Through her company Organize Create Decorate, Neapolitan Christine Talaba makes people’s organizational dreams come true. Talaba left a legal career after she discovered that when her home was organized, she felt better mentally. She brings her passion for creating beautifully put-together spaces to clients in Southwest Florida looking to improve their homes, workspaces, and lives. Below, she shares her best strategies for boosting the efficiency of your pantry and fridge.
NI: How does your organizational process start?
Talaba: I first ask clients to envision the space how they want it and describe their desires. From there, I ask about specialty items/zones that they may need. Diet and lifestyle play a large role in deciding how to lay out an area. For instance, if a client makes smoothies every day, I will designate an area specifically for that purpose. I customize the space to the individual needs of the client and other household members.
Why and how should you separate food into categories?
In both the fridge and the pantry, I create an “Eat First” bin/zone that allows you to see what will expire soon and will assist you with grabbing those items first. Additionally, I organize by type (i.e., greens, fruits, veggies, deli, cheese) using customized products to ensure that you see the items, which leads to using them.
Should you adhere to the manufacturer-created zones your fridge has?
Many fridges come with designations. However, if you have a drawer for produce that you don’t need, I say designating it as the kids’ zone (or something else) will be more beneficial to your daily life.
What is a favorite strategy you employ in your fridge organization projects?
Stacking bins. There is a lot of unused vertical space in a fridge. Make sure that you capitalize on it.
What is a common mistake people make in their fridge organization?
Trying to make it picture-perfect. Make sure it is functional first. Things do not need to go in the traditional spots if it works better for you another way.
A fridge comes with shelves and drawers, but what other elements can maximize effectiveness?
I love a good drawer liner. Fridge Coaster (fridgecoaster.com) makes amazing ones. Turntables are great for condiments and jars. Stacking bins, including produce and fruit bins, are a No. 1 item.
What items take up unnecessary space in the fridge?
Always decant and take things out of the packages. Typically, most packaging takes up space and makes it visually cluttered.
What’s your overall approach to the layout of a pantry?
I look at the items that the client purchases, ask them what they always use, and try to establish their habits. I will then break the space down into sections like cans, dry goods, pastas, and snacks.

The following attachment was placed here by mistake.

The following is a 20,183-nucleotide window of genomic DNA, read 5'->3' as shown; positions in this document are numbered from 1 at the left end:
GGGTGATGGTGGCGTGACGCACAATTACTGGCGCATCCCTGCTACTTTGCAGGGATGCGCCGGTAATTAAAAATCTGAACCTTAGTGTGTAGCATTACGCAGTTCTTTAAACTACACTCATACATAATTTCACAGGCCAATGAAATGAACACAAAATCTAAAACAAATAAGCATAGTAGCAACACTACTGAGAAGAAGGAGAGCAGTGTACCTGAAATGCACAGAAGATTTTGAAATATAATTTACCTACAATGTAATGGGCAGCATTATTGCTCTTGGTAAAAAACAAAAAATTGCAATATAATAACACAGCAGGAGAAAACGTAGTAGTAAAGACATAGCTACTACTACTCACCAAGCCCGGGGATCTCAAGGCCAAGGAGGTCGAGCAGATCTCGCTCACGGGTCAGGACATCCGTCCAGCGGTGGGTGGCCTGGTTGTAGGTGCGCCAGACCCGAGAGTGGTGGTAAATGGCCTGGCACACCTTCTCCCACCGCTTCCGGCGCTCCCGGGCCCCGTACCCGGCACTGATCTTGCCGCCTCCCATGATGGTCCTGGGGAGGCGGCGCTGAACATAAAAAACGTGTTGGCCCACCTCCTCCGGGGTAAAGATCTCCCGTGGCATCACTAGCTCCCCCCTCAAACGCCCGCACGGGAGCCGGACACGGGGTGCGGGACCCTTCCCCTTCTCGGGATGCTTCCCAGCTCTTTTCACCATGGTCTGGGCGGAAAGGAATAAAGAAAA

What organizational accessories do you recommend in a pantry?
Jars and containers for decanting. Lazy Susans are always a must, whether they are in the pantry or under your sink. I always use a stacking shelf, which allows the items to be seen and more easily accessible.
What types of food should be put into transparent containers and what can be left in its original packaging?
This really depends on the budget. I recommend decanting your everyday items: cereal, coffee, flour, sugar, and other dry goods. Then if you have the budget, pasta, chips, and snacks. If you have young children, I recommend BPA-free plastic containers for the children’s items, that way the contents stay fresh and the containers will not break.
What about kids’ snacks?
I first ask the client whether they want the snacks accessible for the children. If so, I will put the items lower in the pantry or fridge with open bins for easy access. I will label it, making it easy for the kids to see and read what they are grabbing.
What are your thoughts on labeling?
For the bins, I keep the labels more generic, that way the bins can grow and change as the contents do. For jars, containers, and other specific items, I label them specifically. I write or label the expiration date on anything I decant.
What are a few favorite strategies you use in pantry organization?
Using the back of the door for additional storage (like Command Hooks for lunch boxes) and designating
zones for each family member or lifestyle are always things I do.
What’s the best way to ensure that items in the back of your shelves don’t get forgotten?
Usually, if you are using bins, they are specific to the measurements and are easily pulled out. I place the items expiring first in the front and group like with like products, which allows them to be seen and used.
What is a common mistake people make in pantry organization?
Not planning the full space out. It needs to be looked at overall, then you must place the products to make sure it works. I always bring a multitude of products with me. That way, if something isn’t working, I can switch it out and adapt to the items.